Hello! I’m Ronya Lake. This is the story of how I learned to sew.

Ronya Lake standing near the lake, and smiling in a handmade blouse with the wind in her hair.
My favourite spot by the lake on a windy day wearing a handmade blouse, sewn from Penina’s ‘Wind-whipped Tangles’ on Cotton Poplin

My mother is the kind of sewist that tucked homemade flannel pajamas under the Christmas tree every year. Our home was decorated with quilted table runners, and floral curtains, and when I got married her quilting group presented me with a spectacular hand-embroidered wedding quilt. She speaks of loving stitches, and what it means to hold someone in your heart as you create something beautiful for them to wear. She taught me how to sew and I dove in.

When I graduated from high school my Oma, ever practical, gifted me with a sewing machine of my own. The first thing I made was a highly impractical dress out of a bath towel. It was green and lumpy and I wore it all the time. In my university dorm, where most students had laptops, my roommate and I had our sewing machines side by side, and we memorized art history while creating thrift store upcycle masterpieces.

I danced all my life, and when I started a full-time professional training program in Vancouver, I brought my sewing machine. Costuming for dance afforded me the creative freedom to work with whatever materials, in whatever style I could imagine. By sewing for ensembles, I learned how to tailor a pattern to fit different bodies, and how to quickly trouble-shoot backstage with a pocket sewing kit, safety pins and, if all else failed, body glue. I would buy used silk parachutes at the army surplus store and make colorful silk painted dresses, sew flashlights into crinolines, and make very very long pants for stilt walkers. Sewing for stage is just so much fun.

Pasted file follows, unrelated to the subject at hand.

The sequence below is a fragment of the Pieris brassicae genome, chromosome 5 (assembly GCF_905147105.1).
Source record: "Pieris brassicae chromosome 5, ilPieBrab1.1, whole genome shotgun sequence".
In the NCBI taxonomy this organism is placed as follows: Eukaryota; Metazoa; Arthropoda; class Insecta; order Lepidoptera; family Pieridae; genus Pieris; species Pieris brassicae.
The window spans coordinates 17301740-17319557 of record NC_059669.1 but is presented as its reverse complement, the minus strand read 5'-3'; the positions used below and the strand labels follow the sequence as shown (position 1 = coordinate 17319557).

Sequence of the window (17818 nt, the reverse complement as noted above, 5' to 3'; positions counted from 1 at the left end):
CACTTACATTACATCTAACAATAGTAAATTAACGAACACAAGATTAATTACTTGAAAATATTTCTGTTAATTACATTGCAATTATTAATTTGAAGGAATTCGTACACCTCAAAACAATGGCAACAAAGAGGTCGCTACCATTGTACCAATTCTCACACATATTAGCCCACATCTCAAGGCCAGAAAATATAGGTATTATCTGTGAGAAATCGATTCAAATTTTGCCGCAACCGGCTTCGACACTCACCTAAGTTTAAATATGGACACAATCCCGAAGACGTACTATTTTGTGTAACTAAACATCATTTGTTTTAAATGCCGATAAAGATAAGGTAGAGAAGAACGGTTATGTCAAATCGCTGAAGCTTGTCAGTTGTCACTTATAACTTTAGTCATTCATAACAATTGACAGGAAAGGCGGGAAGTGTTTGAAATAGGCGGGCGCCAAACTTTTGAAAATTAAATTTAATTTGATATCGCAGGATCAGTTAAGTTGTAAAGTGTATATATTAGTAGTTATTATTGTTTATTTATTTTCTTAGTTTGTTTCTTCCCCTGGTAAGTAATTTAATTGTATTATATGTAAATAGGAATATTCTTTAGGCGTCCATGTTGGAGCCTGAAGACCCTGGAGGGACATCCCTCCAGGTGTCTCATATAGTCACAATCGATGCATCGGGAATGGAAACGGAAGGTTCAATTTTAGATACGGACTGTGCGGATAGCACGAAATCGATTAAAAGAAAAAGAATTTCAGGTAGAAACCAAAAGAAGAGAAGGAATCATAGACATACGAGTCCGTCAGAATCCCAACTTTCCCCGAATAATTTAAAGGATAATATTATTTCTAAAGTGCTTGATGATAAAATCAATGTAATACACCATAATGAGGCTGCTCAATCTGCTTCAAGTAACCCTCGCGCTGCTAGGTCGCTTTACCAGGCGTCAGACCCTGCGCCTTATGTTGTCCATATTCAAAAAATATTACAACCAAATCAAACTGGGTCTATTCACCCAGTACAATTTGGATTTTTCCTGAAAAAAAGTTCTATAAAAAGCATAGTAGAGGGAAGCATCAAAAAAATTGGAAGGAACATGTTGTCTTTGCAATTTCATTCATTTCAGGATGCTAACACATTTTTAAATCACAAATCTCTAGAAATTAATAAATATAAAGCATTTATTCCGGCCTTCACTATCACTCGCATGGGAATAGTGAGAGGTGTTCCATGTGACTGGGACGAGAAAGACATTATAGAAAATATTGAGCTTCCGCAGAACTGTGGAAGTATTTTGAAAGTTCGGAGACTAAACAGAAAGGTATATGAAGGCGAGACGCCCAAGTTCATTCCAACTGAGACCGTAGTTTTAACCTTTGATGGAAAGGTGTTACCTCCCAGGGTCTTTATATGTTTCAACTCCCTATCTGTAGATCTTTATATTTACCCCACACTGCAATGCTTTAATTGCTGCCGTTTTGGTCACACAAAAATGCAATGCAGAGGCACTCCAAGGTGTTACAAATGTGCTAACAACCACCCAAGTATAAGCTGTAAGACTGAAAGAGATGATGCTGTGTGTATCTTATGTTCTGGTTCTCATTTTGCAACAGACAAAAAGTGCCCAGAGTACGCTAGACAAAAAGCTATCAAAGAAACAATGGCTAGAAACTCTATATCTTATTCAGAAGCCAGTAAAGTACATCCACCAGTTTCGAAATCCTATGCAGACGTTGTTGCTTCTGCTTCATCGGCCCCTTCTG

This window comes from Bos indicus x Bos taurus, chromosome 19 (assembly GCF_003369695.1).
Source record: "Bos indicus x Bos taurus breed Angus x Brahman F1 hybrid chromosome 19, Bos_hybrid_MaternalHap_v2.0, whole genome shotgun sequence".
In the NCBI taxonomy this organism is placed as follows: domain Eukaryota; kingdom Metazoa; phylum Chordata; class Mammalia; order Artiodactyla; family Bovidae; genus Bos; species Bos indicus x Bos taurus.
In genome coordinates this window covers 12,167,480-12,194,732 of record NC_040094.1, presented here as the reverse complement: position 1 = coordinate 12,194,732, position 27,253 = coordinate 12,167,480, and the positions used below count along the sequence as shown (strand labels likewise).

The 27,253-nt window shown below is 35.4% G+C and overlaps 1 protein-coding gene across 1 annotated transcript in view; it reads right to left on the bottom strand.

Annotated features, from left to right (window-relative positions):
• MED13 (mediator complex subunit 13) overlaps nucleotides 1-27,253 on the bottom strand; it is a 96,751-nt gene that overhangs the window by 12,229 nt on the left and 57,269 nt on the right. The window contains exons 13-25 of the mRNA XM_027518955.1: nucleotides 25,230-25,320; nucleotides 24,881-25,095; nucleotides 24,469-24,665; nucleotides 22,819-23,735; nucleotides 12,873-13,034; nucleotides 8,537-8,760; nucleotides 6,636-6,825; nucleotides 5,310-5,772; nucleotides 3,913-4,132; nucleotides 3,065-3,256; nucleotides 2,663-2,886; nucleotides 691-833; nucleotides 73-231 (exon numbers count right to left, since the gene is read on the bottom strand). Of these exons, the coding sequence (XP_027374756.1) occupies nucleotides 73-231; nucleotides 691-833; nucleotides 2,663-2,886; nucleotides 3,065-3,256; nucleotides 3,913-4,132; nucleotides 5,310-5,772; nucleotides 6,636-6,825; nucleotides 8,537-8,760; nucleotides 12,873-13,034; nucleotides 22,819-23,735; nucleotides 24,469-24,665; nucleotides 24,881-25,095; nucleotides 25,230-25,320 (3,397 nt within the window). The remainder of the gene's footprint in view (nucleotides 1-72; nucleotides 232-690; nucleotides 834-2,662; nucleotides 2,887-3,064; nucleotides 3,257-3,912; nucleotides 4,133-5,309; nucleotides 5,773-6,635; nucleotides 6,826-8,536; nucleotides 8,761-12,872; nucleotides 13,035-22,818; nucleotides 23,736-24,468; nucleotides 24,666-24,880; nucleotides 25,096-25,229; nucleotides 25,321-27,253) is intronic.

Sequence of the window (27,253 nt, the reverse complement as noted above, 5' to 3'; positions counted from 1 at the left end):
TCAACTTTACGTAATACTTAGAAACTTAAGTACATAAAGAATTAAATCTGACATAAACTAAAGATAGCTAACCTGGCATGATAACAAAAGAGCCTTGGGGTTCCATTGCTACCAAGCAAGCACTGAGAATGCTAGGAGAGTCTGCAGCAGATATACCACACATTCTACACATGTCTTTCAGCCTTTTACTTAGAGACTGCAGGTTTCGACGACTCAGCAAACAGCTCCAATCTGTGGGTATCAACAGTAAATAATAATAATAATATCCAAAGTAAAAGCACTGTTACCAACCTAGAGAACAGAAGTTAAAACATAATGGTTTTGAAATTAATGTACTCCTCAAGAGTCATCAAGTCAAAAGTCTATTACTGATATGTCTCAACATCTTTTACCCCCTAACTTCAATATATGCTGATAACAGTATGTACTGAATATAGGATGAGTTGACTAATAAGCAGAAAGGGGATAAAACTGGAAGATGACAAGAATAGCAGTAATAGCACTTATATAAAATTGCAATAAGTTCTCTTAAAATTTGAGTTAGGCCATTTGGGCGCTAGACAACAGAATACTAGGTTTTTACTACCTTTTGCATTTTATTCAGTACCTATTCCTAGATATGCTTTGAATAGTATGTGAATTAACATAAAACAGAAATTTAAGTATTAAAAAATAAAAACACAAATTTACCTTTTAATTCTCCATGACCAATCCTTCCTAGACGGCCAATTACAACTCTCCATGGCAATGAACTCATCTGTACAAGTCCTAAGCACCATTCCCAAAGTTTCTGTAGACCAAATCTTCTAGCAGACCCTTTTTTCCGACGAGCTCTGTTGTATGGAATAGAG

I travelled to South Africa to study dance and to do outreach, and my sewing machine was my carry-on. The textiles in Johannesburg were spectacular, wax-print cottons and beaded sari fabric, stacked high in the markets.

Sewing has been the background of so many milestones. I made colorful Hawaiian shirts for my husband and cut up his old ones to make tiny dresses for our newborn girl. When I became a mother, I realized the importance of sewing cute matching outfits for Dad and Kiddo. I decorated my home with handmade accents, and I carry on the tradition of giving gifts made with loving stitches.

In 2020 when the lockdown started in BC, my husband was classed as an essential worker, but they had no P.P.E. I pulled the batik cotton tablecloth off our dining room table and sat down to sew him a mask. And then I just kept sewing masks. I made thousands of them.

Whereas I used to sew costumes for theatre, I found a new way to sew for the performing arts, this time contributing to a crowd-sourced pattern for singer’s masks. I sewed for choirs, musical theatre performers, tradesmen, teachers and children.

Heading to rehearsal with The Choir in a singer’s mask, sewn with Pysanky Blue by Laura May Designs

Now I sew for my family, do pattern testing and make samples to show off my textile designs. I love making purses and bags. I’ll share some of my favorite sewing patterns and introduce you to the beautiful work of some of my fellow designers. I’m looking forward to connecting with other sewists and sharing tips and techniques for working with all the beautiful fabrics.

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